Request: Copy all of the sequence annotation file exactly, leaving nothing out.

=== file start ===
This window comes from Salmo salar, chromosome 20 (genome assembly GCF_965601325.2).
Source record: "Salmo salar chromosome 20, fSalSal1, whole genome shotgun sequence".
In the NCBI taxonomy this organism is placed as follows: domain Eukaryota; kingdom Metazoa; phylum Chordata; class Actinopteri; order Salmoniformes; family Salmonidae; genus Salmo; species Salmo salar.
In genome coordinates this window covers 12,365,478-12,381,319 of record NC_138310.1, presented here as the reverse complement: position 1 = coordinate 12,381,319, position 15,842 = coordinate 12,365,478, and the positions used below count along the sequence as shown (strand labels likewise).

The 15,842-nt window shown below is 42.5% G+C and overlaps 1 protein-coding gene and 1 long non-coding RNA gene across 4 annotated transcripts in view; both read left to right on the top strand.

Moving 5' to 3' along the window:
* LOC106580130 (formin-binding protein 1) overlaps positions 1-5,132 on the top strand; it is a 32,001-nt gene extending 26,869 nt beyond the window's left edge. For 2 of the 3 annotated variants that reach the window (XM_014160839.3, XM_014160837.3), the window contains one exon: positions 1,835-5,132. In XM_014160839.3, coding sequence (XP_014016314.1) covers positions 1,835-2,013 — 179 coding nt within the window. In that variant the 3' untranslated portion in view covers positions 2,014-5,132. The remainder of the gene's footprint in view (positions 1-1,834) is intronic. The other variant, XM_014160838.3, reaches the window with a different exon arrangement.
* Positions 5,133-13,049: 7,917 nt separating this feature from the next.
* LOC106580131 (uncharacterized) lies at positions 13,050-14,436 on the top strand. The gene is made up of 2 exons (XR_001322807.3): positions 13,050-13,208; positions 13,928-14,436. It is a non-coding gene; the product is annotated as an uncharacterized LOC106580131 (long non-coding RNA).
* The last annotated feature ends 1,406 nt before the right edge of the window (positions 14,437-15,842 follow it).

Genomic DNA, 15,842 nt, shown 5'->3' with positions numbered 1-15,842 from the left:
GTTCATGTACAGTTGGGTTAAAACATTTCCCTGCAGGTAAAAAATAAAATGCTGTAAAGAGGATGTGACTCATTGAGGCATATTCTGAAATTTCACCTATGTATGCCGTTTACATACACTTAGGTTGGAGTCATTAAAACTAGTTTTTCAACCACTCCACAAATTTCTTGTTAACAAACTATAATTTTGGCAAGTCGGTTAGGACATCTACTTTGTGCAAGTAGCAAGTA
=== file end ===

This window comes from Salmo salar, chromosome 20 (genome assembly GCF_965601325.2).
Source record: "Salmo salar chromosome 20, fSalSal1, whole genome shotgun sequence".
In the NCBI taxonomy this organism is placed as follows: domain Eukaryota; kingdom Metazoa; phylum Chordata; class Actinopteri; order Salmoniformes; family Salmonidae; genus Salmo; species Salmo salar.
In genome coordinates this window covers 12,365,478-12,381,319 of record NC_138310.1, presented here as the reverse complement: position 1 = coordinate 12,381,319, position 15,842 = coordinate 12,365,478, and the positions used below count along the sequence as shown (strand labels likewise).

The 15,842-nt window shown below is 42.5% G+C and overlaps 1 protein-coding gene and 1 long non-coding RNA gene across 4 annotated transcripts in view; both read left to right on the top strand.

Moving 5' to 3' along the window:
* LOC106580130 (formin-binding protein 1) overlaps positions 1-5,132 on the top strand; it is a 32,001-nt gene extending 26,869 nt beyond the window's left edge. For 2 of the 3 annotated variants that reach the window (XM_014160839.3, XM_014160837.3), the window contains one exon: positions 1,835-5,132. In XM_014160839.3, coding sequence (XP_014016314.1) covers positions 1,835-2,013 — 179 coding nt within the window. In that variant the 3' untranslated portion in view covers positions 2,014-5,132. The remainder of the gene's footprint in view (positions 1-1,834) is intronic. The other variant, XM_014160838.3, reaches the window with a different exon arrangement.
* Positions 5,133-13,049: 7,917 nt separating this feature from the next.
* LOC106580131 (uncharacterized) lies at positions 13,050-14,436 on the top strand. The gene is made up of 2 exons (XR_001322807.3): positions 13,050-13,208; positions 13,928-14,436. It is a non-coding gene; the product is annotated as an uncharacterized LOC106580131 (long non-coding RNA).
* The last annotated feature ends 1,406 nt before the right edge of the window (positions 14,437-15,842 follow it).

Genomic DNA, 15,842 nt, shown 5'->3' with positions numbered 1-15,842 from the left:
GTTCATGTACAGTTGGGTTAAAACATTTCCCTGCAGGTAAAAAATAAAATGCTGTAAAGAGGATGTGACTCATTGAGGCATATTCTGAAATTTCACCTATGTATGCCGTTTACATACACTTAGGTTGGAGTCATTAAAACTAGTTTTTCAACCACTCCACAAATTTCTTGTTAACAAACTATAATTTTGGCAAGTCGGTTAGGACATCTACTTTGTGCAAGTAGCAAGTA